The Undertaking

Thomas Lynch

Every year I bury one hundred and fifty of my townspeople. Another dozen or two I take to the crematory to be burned. I sell caskets, burial vaults, and urns for the ashes. I have a sideline in headstones and monuments. I do flowers on commission.

Apart from the tangibles, I sell the use of my building: eleven thousand square feet, furnished and fixtured with an abundance of pastel and chair rail and crown moldings. The whole lash-up is mortgaged and remortgaged well into the next century. My rolling stock includes a hearse, a limo, two Fleetwoods, and a mini-van with darkened windows our price-list calls a service vehicle and everyone in town calls the Dead Wagon.

I used to use the ‘unit pricing method’ – the old package deal. It meant you had only one number to look at. It was a large number. Now everything is itemised. It’s the law. So now there is a long list of items and numbers and italicised disclaimers, something like a menu or the Sears, Roebuck Wish Books, and sometimes the Federally-mandated options begin to look like cruise control or rear-window defrost. I wear black most of the time, to keep folks in mind of the fact we’re not talking Buicks here. At the bottom of the list there is still a large number.

In a good year the gross is close to half a million, 5 per cent of which we hope to call profit. I am the only undertaker in this town. I have a corner on the market.

The market, such as it is, is figured on what is called the ‘crude death rate’ – the number of deaths every year out of every thousand persons.

Here is how it works.

Imagine a large room into which you coax one thousand people. You slam the doors in January, leaving them plenty of food and drink, colour TVs, magazines, condoms. Your sample should have an age distribution heavy on baby boomers and their children – 1.2 children per boomer. For every four normal people, there is one old-timer, who, if he or she wasn’t in this big room, would probably be in Florida or Arizona or a nursing home. You get the idea. The group will include 15 lawyers, one faith healer, three dozen real-estate agents, a video technician, several licensed counsellors, and a Tupperware distributor. The rest will be between jobs, middle managers, ne’er-do-wells, or retired.

Now the magic part – come late December, when you throw open the doors, only 991.3, give or take, will shuffle out upright. Two hundred and sixty will now be selling Tupperware. The other 8.7 have become the crude death rate.

Here’s another stat.

Of the 8.7 corpses, two-thirds will have been old-timers, 5 per cent will be children, and the rest (2.75) will be boomers – realtors and attorneys – one of whom was, no doubt, elected to public office during the year. What’s more, three will have died of cerebral-vascular or coronary difficulties, two of cancer, one each of vehicular mayhem, diabetes and domestic violence. The spare change will be by act of God or suicide – most likely the faith healer.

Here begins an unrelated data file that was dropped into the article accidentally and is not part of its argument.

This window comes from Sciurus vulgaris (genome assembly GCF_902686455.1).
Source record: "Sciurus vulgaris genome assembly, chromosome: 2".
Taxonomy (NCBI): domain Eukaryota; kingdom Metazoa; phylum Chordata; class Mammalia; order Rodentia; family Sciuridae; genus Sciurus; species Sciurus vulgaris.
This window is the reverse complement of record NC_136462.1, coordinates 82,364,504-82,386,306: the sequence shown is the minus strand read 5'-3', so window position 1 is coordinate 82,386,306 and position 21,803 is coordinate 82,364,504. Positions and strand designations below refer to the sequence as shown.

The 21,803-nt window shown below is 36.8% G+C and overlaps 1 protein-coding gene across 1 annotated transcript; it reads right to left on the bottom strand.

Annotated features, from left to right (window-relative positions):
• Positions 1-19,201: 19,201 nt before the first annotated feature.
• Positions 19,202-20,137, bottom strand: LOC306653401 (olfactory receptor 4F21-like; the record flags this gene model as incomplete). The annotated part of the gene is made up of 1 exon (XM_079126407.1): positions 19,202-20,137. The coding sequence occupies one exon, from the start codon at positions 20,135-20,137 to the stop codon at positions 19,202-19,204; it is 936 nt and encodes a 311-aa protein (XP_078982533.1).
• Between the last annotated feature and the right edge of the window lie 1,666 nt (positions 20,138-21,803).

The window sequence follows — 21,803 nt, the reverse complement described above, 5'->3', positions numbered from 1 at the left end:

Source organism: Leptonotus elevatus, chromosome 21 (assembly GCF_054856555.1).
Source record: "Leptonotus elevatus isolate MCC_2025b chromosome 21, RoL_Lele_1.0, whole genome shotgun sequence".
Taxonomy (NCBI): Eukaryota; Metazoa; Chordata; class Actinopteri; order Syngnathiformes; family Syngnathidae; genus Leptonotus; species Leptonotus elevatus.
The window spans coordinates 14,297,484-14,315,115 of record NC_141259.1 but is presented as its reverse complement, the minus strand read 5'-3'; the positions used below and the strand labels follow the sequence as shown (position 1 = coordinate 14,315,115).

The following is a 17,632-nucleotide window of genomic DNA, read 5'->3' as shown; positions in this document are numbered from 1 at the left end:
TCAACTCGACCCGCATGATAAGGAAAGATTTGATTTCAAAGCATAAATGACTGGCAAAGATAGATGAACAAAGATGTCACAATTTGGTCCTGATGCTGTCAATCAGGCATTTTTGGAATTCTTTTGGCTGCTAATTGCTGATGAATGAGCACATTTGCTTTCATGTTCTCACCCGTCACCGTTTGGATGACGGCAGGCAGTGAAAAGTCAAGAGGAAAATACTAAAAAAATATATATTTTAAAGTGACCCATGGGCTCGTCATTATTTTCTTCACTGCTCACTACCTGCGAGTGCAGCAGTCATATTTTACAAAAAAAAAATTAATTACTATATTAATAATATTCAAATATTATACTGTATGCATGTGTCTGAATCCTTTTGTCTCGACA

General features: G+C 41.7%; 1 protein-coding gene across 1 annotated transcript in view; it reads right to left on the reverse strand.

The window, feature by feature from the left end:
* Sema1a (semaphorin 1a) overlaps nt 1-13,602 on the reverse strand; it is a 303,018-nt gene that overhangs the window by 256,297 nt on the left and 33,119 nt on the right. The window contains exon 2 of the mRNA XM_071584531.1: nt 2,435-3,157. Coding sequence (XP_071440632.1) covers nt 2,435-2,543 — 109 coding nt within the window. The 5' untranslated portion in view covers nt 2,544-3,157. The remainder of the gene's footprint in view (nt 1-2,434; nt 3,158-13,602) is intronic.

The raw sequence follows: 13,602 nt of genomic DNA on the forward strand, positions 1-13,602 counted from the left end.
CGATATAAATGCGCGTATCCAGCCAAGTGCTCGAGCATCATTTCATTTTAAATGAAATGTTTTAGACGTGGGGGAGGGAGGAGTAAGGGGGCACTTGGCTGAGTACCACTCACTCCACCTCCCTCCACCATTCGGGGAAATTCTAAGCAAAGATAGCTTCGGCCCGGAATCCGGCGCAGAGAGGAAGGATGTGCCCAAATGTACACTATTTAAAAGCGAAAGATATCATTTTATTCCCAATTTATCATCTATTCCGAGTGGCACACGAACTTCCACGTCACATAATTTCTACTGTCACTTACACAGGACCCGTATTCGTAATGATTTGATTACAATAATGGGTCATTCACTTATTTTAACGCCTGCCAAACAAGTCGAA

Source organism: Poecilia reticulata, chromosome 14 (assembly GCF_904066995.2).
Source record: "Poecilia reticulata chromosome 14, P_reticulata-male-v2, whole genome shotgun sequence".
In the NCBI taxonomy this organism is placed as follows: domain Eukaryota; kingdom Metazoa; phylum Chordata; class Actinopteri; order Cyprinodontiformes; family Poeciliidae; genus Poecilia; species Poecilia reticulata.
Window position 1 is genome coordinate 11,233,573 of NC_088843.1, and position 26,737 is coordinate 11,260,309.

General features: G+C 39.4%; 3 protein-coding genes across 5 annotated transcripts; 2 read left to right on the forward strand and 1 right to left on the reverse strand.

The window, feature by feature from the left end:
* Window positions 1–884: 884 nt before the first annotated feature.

The figure most often and most conspicuously missing from the insurance charts and demographics is the one I call THE BIG ONE, which refers to the number of people out of every one hundred born who will die. Over the long haul, THE BIG ONE hovers right around ... well – dead nuts on 100. If this were on the charts, they would call it ‘Death expectancy’ and no one would buy futures of any kind. But it is a useful number and has its lessons. Maybe you will want to figure out what to do with your life. Maybe it will make you feel a certain kinship with the rest of us. Maybe it will make you hysterical. Whatever the implications of a 100 per cent death expectancy, calculate how big a town this is and why it produces for me steady, if sometimes unpredictable, labour.

They die around the clock here, without apparent preference for a day of the week, month of the year; there is no clear favourite in the way of season. Nor does the alignment of the stars, fullness of moon, or liturgical calendar have very much to do with it. The whereabouts are neither here nor there. They go off upright or horizontally, in Chevrolets and nursing homes, in bathtubs, on the interstates, in ERs, ORs, BMWs. And while it may be that we assign more equipment or more importance to deaths that create themselves in places marked by initials – ICU being somehow better than Greenbriar Convalescent Home – it is also true that the dead don’t care. In this way, the dead I bury and burn are like the dead before them, for whom time and space have become mortally unimportant. This loss of interest is, in fact, one of the first sure signs that something serious is about to happen. The next thing is they quit breathing. At this point, to be sure, a ‘gunshot wound to the chest’ or ‘shock and trauma’ will get more ink than a CVA or ASHD, but no condition of death is any less permanent than any other. All will do. The dead don’t care.

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